Sound Transit gets green light to buy land for light rail
Seattle Times staff reporter
Sound Transit's board yesterday authorized the agency to start buying property for its controversial light-rail line through Seattle's Rainier Valley.
Leaders of the regional-transit agency characterized the move as another step toward making the 14-mile line from downtown Seattle to Tukwila a reality.
"It's time for us to stop talking about this project and actually start doing this project," said Seattle Mayor Greg Nickels, a Sound Transit board member.
But some Rainier Valley foes of light rail called the board's action an unfair blow against the largely minority community.
"You're moving the blacks out of Seattle," said Elizabeth Jackson, a leader of Elks Cascade Lodge 1416, whose property Sound Transit wants to acquire in part.
"You don't live there. You don't care about us."
Staff members said Sound Transit could begin making offers to property-owners in two to three months. The agency probably won't know by then whether it's getting the federal money it needs to build the line, but staff members said Sound Transit feels good about its chances.
And any property that's purchased can always be sold if the project collapses, they said.
Sound Transit plans to acquire 64 Rainier Valley properties in their entirety and parts of 232 other parcels. Owners include big corporations with names such as Safeway and Tosco, and individuals with names like Hoang, Chinn and Salazar.
Sixty businesses and 38 homes and apartments would be displaced by the project, Sound Transit estimates.
The board resolution authorizes the agency to pay relocation costs. It also authorizes condemnation if property owners aren't willing to sell. Altogether, property acquisition along the five-mile light-rail segment between Beacon Hill and Boeing Access Road is expected to cost more than $89 million.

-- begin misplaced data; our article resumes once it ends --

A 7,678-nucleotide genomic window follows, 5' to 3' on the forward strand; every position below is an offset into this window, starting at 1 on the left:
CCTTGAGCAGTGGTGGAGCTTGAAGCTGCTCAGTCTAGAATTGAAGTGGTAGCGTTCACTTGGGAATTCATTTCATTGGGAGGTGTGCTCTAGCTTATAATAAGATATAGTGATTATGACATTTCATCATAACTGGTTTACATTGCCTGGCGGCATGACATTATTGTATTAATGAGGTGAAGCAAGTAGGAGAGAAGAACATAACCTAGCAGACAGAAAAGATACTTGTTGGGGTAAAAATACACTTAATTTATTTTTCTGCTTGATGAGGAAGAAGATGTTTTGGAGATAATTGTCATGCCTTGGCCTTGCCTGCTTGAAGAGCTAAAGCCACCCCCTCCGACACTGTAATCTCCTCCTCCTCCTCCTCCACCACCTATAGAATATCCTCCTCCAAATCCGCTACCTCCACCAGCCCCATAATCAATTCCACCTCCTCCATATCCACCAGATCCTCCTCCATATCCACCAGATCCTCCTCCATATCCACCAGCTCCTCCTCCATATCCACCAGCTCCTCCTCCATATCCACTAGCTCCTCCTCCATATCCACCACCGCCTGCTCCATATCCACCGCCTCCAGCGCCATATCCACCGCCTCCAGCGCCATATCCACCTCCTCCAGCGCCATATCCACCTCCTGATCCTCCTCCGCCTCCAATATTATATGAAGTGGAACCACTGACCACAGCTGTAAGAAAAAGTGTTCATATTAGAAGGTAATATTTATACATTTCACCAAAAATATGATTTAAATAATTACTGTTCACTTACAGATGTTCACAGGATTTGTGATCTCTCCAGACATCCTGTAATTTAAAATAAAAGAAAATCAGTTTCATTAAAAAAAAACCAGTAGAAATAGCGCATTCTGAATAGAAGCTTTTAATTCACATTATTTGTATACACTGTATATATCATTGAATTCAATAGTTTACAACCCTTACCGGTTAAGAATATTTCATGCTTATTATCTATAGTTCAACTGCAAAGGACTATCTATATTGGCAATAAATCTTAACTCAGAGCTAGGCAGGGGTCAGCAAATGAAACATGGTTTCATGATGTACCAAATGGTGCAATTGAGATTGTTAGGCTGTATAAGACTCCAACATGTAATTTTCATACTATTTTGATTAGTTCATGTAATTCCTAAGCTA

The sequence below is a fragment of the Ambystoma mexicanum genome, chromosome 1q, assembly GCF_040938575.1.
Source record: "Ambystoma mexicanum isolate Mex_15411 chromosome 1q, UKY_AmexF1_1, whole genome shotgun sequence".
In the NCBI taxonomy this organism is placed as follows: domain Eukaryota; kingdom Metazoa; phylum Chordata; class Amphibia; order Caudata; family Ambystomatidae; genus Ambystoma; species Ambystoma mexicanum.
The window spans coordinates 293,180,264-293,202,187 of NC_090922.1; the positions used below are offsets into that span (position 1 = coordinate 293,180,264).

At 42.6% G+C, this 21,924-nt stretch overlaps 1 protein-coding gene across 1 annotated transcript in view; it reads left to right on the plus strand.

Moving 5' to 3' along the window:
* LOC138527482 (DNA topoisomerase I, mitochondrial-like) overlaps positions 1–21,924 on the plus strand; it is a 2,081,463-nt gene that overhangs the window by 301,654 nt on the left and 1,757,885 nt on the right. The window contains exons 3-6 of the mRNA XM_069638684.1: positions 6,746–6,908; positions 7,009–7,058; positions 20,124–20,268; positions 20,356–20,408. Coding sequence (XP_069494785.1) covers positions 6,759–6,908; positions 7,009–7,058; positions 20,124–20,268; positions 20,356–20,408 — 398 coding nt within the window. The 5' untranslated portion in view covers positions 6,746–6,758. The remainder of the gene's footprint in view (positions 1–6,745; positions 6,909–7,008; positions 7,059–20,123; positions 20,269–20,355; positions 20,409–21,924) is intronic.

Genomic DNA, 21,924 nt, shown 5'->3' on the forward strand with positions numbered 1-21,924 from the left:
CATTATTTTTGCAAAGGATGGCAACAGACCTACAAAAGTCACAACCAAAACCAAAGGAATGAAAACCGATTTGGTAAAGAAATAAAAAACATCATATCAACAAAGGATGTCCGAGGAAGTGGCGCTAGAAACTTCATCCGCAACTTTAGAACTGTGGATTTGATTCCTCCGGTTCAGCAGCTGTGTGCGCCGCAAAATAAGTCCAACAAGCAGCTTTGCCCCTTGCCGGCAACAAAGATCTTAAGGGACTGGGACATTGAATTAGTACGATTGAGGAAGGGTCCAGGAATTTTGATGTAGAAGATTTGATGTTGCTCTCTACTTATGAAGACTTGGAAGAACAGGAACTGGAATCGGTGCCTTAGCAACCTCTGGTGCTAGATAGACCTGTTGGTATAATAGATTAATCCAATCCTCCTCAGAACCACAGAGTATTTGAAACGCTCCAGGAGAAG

Construction of the entire 14-mile line is scheduled to begin this summer. Sound Transit says trains will start running in 2009.
The route through Rainier Valley has been criticized ever since Sound Transit decided to put tracks on the surface in that neighborhood. Some residents and business owners noted that the agency had chosen to tunnel under more-affluent neighborhoods and charged Sound Transit was practicing environmental racism.
A group called Save Our Valley sued. A federal judge last summer dismissed all but one of its claims, at the same time lifting an injunction that had prevented Sound Transit from negotiating with property owners. Save Our Valley has appealed.
The agency wants a 15-foot-wide strip of Elks Cascade Lodge 1416's 8,500-square-foot property along Martin Luther King Jr. Way South. The land Sound Transit wants now is used for parking; Sound Transit spokesman Lee Somerstein said the lodge building itself wouldn't be affected.
But Jackson and Jimmy Rogers, the lodge's vice president, said Sound Transit's plan would force the fraternal organization to move.
"We have nowhere else to go," Jackson said.
Rogers said the lodge just spent $18,000 improving its parking lot and wondered whether Sound Transit would reimburse it. Somerstein said any improvements would be considered.
Eric Pryne can be reached at 206-464-2231 or firstname.lastname@example.org.